The 22 Fastest Bikes on the Planet: The Time Trial Bikes from This Year’s Tour

Here's a brief look at the time trial bikes teams used in the 2017 Tour.

Matt Phillips |

Here’s a brief look at the time trial bikes teams used in the 2017 Tour. – By Matt Phillips


AG2R La Mondiale’s Factor Slick

The most striking feature of Factor’s Slick is the double downtube, which, the company’s information claims, allows an aerodynamic bike to have “the stiffness and feel of a traditional road bike.” Another interesting feature is the single riser stack underneath the extensions: most bikes employ two risers: one underneath each extension. Another feature the Slick has in common with many of the newer TT bikes: a so-called “external steerer” fork. Instead of the fork disappearing into the frame’s head tube at the lower headset bearing, part of the fork extends above the crown and sits in front of the head tube. According to an aerodynamic expert I consulted, this potentially creates a narrower leading edge than a traditional fork and headtube.


Astana’s Argon 18 E-118 NEXT

Astana had one of the biggest technical sponsor change-overs in 2017, with the team getting a new frame, drivetrain, and tire sponsor. For the time trails, the team is on Argon 18’s, a dual-purpose TT/Tri frame. The E-118 NEXT has many design features in common with other teams’ TT bikes: seat stays that attach to the seat tube well below the top tube (commonly called dropped seat stays); a rear brake located under the chainstay; a deep seat tube with wheel cutout; fully internal routing of the brake and derailleur lines; and the front brake is tucked behind fork legs. As seen here, Astana rides the enduring disc/tri spoke wheel combo.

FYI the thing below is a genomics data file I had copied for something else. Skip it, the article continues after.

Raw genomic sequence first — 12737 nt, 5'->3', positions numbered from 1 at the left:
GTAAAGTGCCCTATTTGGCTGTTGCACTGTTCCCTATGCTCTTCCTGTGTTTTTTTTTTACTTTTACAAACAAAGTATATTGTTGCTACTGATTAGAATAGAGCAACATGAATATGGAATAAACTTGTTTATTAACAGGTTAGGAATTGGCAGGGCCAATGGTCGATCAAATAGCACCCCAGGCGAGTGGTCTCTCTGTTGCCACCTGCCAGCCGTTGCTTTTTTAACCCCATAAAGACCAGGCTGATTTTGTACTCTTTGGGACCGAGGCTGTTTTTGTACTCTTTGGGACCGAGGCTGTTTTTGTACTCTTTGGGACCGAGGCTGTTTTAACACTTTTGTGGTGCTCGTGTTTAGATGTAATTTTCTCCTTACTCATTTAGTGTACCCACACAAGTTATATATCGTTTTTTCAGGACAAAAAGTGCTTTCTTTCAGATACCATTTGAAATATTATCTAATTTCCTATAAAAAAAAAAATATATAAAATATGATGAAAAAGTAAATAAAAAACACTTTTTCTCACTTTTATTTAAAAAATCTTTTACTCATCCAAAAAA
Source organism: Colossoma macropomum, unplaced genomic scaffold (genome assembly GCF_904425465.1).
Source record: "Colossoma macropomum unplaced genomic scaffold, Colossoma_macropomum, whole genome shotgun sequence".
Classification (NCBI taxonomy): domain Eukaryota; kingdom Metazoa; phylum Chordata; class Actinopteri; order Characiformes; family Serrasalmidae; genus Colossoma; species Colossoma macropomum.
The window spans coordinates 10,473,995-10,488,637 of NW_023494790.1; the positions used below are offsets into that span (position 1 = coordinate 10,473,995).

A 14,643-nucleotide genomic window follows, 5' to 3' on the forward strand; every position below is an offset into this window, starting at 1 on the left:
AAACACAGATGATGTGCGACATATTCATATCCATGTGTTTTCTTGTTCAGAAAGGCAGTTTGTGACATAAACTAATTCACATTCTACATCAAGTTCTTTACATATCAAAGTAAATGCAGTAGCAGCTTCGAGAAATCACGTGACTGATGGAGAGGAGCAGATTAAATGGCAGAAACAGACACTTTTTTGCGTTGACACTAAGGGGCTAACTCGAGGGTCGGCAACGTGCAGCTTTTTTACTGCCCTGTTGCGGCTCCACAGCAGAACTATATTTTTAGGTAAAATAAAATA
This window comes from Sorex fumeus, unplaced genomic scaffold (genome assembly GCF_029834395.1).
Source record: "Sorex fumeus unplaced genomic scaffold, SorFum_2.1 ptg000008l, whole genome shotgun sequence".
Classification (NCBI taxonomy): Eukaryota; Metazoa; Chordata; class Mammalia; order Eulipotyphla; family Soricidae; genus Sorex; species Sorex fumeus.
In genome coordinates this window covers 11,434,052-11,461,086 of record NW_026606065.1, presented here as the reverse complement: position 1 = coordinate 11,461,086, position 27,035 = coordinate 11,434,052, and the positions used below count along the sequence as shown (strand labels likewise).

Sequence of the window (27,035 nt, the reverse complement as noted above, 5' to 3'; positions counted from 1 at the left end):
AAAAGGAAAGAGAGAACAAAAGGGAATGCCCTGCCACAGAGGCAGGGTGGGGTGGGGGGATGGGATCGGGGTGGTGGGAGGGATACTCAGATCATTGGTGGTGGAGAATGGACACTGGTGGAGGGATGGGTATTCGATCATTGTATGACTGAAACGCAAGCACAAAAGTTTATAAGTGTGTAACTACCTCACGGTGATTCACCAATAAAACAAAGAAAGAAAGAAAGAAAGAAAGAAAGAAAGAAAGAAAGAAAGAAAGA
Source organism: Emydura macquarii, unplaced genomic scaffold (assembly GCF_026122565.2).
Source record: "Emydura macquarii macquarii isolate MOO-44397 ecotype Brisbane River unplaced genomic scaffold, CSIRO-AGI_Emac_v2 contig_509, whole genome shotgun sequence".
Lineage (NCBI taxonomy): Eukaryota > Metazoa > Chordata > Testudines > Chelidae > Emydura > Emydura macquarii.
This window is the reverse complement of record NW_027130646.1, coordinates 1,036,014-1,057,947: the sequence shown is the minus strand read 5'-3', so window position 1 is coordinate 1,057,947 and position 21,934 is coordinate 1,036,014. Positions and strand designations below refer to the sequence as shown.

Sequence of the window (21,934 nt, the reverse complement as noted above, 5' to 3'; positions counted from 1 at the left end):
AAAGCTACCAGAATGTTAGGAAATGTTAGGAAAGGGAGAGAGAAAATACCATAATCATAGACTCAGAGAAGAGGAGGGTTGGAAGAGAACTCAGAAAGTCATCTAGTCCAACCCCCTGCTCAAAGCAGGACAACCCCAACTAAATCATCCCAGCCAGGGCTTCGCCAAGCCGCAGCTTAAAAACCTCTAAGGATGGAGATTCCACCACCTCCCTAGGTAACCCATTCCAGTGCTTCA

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Bahrain Merida’s Merida Warp
From the headtube back, the Merida Warp looks like a lot of the TT frames used at the Tour. Up front, however, the Merida uses a very traditional setup: a standard fork (not an external steerer design), and direct-mount brake caliper mounted to the leading edge of the fork. Also, that speed sensor on the front of the fork can’t be doing the rider any aerodynamic favors. Bahrain-Merida is one of two teams in the tour that uses parts from two fierce rivals: Shimano drivetrain and Fulcrum (a Campagnolo brand) wheels.